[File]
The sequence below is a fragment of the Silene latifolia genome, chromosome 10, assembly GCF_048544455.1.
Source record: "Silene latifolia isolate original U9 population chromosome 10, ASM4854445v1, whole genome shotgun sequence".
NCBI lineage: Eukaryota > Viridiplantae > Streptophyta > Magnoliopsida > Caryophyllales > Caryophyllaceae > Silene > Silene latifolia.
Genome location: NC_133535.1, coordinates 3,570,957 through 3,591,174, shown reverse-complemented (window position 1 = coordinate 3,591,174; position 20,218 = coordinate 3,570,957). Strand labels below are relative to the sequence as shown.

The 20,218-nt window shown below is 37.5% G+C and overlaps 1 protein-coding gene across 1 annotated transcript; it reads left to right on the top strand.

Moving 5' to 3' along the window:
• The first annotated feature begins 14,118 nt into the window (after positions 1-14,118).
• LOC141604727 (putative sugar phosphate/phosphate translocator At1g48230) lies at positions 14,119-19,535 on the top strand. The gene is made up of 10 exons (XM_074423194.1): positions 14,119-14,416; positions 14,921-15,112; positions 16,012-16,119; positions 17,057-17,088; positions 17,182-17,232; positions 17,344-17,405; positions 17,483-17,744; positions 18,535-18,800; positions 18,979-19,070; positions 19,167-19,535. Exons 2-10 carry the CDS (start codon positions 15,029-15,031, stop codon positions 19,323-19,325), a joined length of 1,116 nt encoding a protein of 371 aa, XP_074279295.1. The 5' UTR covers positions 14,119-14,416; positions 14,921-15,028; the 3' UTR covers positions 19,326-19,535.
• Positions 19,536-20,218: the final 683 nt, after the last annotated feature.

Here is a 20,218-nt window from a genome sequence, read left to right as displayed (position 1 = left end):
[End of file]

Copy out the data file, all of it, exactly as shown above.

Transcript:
The sequence below is a fragment of the Silene latifolia genome, chromosome 10, assembly GCF_048544455.1.
Source record: "Silene latifolia isolate original U9 population chromosome 10, ASM4854445v1, whole genome shotgun sequence".
NCBI lineage: Eukaryota > Viridiplantae > Streptophyta > Magnoliopsida > Caryophyllales > Caryophyllaceae > Silene > Silene latifolia.
Genome location: NC_133535.1, coordinates 3,570,957 through 3,591,174, shown reverse-complemented (window position 1 = coordinate 3,591,174; position 20,218 = coordinate 3,570,957). Strand labels below are relative to the sequence as shown.

The 20,218-nt window shown below is 37.5% G+C and overlaps 1 protein-coding gene across 1 annotated transcript; it reads left to right on the top strand.

Moving 5' to 3' along the window:
• The first annotated feature begins 14,118 nt into the window (after positions 1-14,118).
• LOC141604727 (putative sugar phosphate/phosphate translocator At1g48230) lies at positions 14,119-19,535 on the top strand. The gene is made up of 10 exons (XM_074423194.1): positions 14,119-14,416; positions 14,921-15,112; positions 16,012-16,119; positions 17,057-17,088; positions 17,182-17,232; positions 17,344-17,405; positions 17,483-17,744; positions 18,535-18,800; positions 18,979-19,070; positions 19,167-19,535. Exons 2-10 carry the CDS (start codon positions 15,029-15,031, stop codon positions 19,323-19,325), a joined length of 1,116 nt encoding a protein of 371 aa, XP_074279295.1. The 5' UTR covers positions 14,119-14,416; positions 14,921-15,028; the 3' UTR covers positions 19,326-19,535.
• Positions 19,536-20,218: the final 683 nt, after the last annotated feature.

Here is a 20,218-nt window from a genome sequence, read left to right as displayed (position 1 = left end):